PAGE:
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Et tu, Jim Belushi?
On Sunday morning, life was going incredibly well; my weekend included partying on a bus with my Danish friends, conversing with a British drug dealer about his problems getting laid, and hijacking the stereo system at a party (obviously I put on ‘90s music). Then, out of nowhere, I stumbled upon the Thanksgiving Special of According to Jim. From that point on life’s been downhill.
Fun fact: According to Jim ran for eight seasons. Now, try looking at the glass as half-full. In case you are unaware of this show’s existence, you’re probably familiar with Jim Belushi’s unapologetic allegiance to sports, laziness, food, beer, and female subservience. While Jim is ostensibly the portrait of a common American family, the mind-numbing situations coupled with the second-grade level sense of humor make Joe the Plumber look like T.S. Eliot.
How some Americans stoop this low for entertainment is beyond me. I’m assuming viewers use this show as a form of escape, leaping into a simple man’s simple mind. Still, if watching this show is how you cope with depression, there are healthier alternatives—Everybody Loves Raymond, Frasier, or The King of Queens. Okay, these are still piece-of-shit sitcoms, but they have their pockets of genius.
According to Jim, on the other hand, has no redeeming qualities. Correct me if I’m wrong, but the show’s deference to obesity, lethargy, and idiocy represent all that is wrong with this country. Sure, these characters could be engaging in worse activities, but they’re too fucking lazy to pick up a gun or kidnap an infant (and what about the planning? Could these feeble-minded creatures plan a trip to the zoo, let alone an intricate terrorist attack?)
Then there’s the misogyny. In the Thanksgiving Special, guess who gets to cook the turkey all day while the rest of the family slouches in front of the television? If you guessed Jim’s wife, bingo.
But with only this tidbit of information, it may be premature to accuse the show of stereotyping. The gut-wrenching chauvinism becomes fully apparent when the audience sees how Jim treats his wife. After expressing the solitude she feels every Thanksgiving, Jim proceeds to offer no help whatsoever. After a bit more complaining emerges from her lips, Jim starts throwing flour all over the kitchen to make her living hell a little bit worse. To top things off, the wife gets locked on the roof, and Jim only becomes aware of her absence when she destroys the satellite dish. Guess who he’s more concerned with upon this discovery, his shivering wife or his precious entertainment emitter.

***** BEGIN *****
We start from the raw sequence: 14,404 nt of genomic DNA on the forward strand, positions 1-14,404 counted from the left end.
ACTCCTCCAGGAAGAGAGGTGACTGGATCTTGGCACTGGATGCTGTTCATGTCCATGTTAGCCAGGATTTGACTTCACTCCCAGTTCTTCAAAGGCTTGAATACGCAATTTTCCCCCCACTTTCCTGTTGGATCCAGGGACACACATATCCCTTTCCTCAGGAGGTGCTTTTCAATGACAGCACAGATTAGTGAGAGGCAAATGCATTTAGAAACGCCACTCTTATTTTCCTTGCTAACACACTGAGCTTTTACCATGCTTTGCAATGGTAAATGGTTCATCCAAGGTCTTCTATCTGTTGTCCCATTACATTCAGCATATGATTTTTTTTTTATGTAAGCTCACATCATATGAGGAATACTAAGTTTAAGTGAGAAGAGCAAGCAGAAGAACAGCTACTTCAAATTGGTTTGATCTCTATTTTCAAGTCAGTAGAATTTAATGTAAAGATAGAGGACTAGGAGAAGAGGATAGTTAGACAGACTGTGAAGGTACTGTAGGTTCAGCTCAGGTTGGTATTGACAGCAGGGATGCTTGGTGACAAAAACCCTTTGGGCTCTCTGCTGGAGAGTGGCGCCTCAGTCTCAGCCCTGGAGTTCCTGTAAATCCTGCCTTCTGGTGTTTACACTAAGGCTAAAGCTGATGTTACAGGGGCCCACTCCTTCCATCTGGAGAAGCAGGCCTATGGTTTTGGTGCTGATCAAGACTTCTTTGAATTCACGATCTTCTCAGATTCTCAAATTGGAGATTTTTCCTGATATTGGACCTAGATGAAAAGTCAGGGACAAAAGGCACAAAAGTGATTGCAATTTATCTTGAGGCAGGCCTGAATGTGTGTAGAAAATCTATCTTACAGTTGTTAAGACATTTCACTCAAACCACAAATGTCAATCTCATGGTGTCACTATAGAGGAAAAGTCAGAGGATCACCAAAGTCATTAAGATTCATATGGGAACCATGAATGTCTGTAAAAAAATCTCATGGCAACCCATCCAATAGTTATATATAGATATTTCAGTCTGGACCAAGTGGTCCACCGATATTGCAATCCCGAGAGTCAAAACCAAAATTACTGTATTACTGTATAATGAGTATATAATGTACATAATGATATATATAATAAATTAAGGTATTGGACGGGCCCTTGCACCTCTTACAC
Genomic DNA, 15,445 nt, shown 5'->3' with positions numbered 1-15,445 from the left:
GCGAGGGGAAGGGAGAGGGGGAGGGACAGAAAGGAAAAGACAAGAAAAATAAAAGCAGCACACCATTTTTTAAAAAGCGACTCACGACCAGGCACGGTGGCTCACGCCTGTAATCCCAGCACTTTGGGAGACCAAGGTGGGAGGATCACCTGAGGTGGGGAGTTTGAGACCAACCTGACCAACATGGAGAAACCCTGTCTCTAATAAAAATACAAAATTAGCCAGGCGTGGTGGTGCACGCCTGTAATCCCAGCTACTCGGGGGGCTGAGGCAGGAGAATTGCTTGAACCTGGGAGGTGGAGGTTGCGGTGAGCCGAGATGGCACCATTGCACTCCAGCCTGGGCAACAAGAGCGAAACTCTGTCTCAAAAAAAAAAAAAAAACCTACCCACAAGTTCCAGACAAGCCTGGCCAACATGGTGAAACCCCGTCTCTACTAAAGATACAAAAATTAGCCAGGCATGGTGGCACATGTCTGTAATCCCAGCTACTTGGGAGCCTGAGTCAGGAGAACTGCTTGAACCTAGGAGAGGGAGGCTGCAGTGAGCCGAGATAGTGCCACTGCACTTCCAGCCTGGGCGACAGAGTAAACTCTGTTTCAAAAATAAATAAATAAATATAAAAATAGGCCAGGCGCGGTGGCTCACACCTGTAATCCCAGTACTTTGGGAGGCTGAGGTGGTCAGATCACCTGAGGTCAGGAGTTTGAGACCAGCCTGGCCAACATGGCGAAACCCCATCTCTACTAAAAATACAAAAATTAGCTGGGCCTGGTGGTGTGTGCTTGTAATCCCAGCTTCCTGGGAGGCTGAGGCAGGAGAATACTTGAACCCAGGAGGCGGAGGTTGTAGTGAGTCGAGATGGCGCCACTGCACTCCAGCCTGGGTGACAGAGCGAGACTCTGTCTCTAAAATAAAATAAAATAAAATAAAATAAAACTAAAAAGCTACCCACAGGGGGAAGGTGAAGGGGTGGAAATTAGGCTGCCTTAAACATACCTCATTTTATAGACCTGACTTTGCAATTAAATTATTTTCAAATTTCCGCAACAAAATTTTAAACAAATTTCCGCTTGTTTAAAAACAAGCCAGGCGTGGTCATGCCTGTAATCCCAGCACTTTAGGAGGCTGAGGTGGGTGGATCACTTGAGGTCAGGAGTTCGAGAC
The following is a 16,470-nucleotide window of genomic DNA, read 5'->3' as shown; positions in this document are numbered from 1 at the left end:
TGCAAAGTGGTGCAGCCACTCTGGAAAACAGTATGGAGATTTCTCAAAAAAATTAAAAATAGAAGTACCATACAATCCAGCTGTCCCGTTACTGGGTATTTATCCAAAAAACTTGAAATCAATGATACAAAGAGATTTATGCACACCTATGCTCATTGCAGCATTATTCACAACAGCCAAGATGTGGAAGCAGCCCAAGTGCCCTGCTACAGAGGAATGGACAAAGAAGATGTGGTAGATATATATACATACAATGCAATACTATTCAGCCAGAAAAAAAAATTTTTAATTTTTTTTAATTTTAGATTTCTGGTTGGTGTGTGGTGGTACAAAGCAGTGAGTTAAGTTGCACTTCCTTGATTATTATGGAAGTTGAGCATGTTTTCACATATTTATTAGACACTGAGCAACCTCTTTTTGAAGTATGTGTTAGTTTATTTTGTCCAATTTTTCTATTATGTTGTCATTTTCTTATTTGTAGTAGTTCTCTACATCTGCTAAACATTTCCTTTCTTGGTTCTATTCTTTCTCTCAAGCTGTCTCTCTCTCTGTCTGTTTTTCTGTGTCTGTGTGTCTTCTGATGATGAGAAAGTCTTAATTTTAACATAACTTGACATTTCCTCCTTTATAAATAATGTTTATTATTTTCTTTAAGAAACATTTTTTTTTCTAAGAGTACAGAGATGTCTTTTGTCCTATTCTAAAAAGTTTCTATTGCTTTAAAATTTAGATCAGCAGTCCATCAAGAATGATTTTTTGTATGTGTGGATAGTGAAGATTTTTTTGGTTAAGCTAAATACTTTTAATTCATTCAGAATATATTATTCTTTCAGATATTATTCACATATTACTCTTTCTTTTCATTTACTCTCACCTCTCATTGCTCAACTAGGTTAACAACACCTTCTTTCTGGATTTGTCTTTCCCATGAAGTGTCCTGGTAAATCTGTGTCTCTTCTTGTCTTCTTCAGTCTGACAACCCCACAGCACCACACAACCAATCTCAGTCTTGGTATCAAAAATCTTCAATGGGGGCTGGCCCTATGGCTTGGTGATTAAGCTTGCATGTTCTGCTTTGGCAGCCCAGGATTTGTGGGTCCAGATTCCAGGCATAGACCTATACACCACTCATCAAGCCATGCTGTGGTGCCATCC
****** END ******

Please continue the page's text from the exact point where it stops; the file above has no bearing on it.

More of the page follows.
Want to hear something even more ridiculous? As the story of Jim’s wife unfolds, his obese brother-in-law assumes the source of the satellite disruption is from an army of vengeful turkeys. As I began to lament the devolution of humanity, my fingers simultaneously trembled at this startling reminder: younger brother John Belushi died when he was 33. Jim is now 58.
Perhaps the most frightening aspect of this experience was the setting. I am studying in Copenhagen right now, and for the Danes to see According to Jim as a sort of epochal representation of contemporary America is troubling. Is this some kind of cruel joke on the Danes’ part? Are they trying to satisfy their high-mindedness by seeing what these purported superior nations are up to? To my relief, I came up with an answer: this show’s basic application of the English language means Danes can use the show as a practical didactic tool for improving their English. Still, According to Jim playing a pedagogic role sends a shiver down my spine.
At the end of the Thanksgiving Special, Jim sits down with his wife. In a clumsy attempt at empathy, he tells her that he felt some indiscriminate feeling in his gut when she took the whole family, except for him, out to dinner. His wife replies, “Jim, that was loneliness. You felt lonely.” Was this show created for adults whose childhood skimped on Sesame Street or Veggie Tales? Who the fuck has to be taught what loneliness is when he’s 50? Jim, that’s who. And, apparently, the four to six million Americans who tuned in to 182 episodes of this program.
Someone once noted that we’re not really adults; we’re just children feigning maturity. Well, count According to Jim as an exception to this rule. Nothing is feigned. And maybe that’s admirable. Jim’s problems are simple, but with simple problems come simple solutions. Name a genius who went to the grave completely satisfied with himself–it’s impossible. The “ignorance is bliss” aphorism does not take into account the depth of one’s liveliness, but if there’s a textbook example of someone who may be happier with a myopic worldview, it has to be Jim. Here, ladies and gentleman, is the perfect example of a man who has achieved success despite his own lazy efforts. In other words, a man who has lived the American Dream.